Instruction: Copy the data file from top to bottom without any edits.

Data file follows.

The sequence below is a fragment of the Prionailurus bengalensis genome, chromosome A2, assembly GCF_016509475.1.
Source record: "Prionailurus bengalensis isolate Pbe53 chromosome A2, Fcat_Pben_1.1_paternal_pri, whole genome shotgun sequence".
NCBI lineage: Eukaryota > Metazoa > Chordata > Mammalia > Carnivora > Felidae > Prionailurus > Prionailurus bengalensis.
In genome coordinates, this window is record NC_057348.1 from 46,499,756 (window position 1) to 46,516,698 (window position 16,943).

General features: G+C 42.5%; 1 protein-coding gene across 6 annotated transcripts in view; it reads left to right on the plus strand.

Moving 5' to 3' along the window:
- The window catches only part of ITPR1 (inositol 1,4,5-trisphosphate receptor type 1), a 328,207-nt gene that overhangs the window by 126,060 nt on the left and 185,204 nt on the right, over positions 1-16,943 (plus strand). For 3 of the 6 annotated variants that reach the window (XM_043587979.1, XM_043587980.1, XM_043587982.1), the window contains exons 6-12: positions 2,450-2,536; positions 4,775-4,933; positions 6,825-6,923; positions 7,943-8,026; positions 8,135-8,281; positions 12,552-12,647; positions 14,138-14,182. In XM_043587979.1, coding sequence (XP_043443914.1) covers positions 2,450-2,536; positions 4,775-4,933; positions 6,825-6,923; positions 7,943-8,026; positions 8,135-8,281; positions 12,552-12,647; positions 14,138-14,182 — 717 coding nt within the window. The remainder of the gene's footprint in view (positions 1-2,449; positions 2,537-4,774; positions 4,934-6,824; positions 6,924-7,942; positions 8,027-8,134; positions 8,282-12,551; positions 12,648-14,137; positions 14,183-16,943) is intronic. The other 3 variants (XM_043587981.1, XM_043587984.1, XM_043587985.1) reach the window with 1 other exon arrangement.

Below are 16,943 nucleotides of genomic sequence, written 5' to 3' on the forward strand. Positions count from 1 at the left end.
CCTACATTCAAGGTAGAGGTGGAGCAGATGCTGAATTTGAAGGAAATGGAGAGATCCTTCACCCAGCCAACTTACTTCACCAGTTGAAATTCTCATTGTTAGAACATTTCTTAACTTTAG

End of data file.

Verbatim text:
The sequence below is a fragment of the Prionailurus bengalensis genome, chromosome A2, assembly GCF_016509475.1.
Source record: "Prionailurus bengalensis isolate Pbe53 chromosome A2, Fcat_Pben_1.1_paternal_pri, whole genome shotgun sequence".
NCBI lineage: Eukaryota > Metazoa > Chordata > Mammalia > Carnivora > Felidae > Prionailurus > Prionailurus bengalensis.
In genome coordinates, this window is record NC_057348.1 from 46,499,756 (window position 1) to 46,516,698 (window position 16,943).

General features: G+C 42.5%; 1 protein-coding gene across 6 annotated transcripts in view; it reads left to right on the plus strand.

Moving 5' to 3' along the window:
- The window catches only part of ITPR1 (inositol 1,4,5-trisphosphate receptor type 1), a 328,207-nt gene that overhangs the window by 126,060 nt on the left and 185,204 nt on the right, over positions 1-16,943 (plus strand). For 3 of the 6 annotated variants that reach the window (XM_043587979.1, XM_043587980.1, XM_043587982.1), the window contains exons 6-12: positions 2,450-2,536; positions 4,775-4,933; positions 6,825-6,923; positions 7,943-8,026; positions 8,135-8,281; positions 12,552-12,647; positions 14,138-14,182. In XM_043587979.1, coding sequence (XP_043443914.1) covers positions 2,450-2,536; positions 4,775-4,933; positions 6,825-6,923; positions 7,943-8,026; positions 8,135-8,281; positions 12,552-12,647; positions 14,138-14,182 — 717 coding nt within the window. The remainder of the gene's footprint in view (positions 1-2,449; positions 2,537-4,774; positions 4,934-6,824; positions 6,924-7,942; positions 8,027-8,134; positions 8,282-12,551; positions 12,648-14,137; positions 14,183-16,943) is intronic. The other 3 variants (XM_043587981.1, XM_043587984.1, XM_043587985.1) reach the window with 1 other exon arrangement.

Below are 16,943 nucleotides of genomic sequence, written 5' to 3' on the forward strand. Positions count from 1 at the left end.
CCTACATTCAAGGTAGAGGTGGAGCAGATGCTGAATTTGAAGGAAATGGAGAGATCCTTCACCCAGCCAACTTACTTCACCAGTTGAAATTCTCATTGTTAGAACATTTCTTAACTTTAG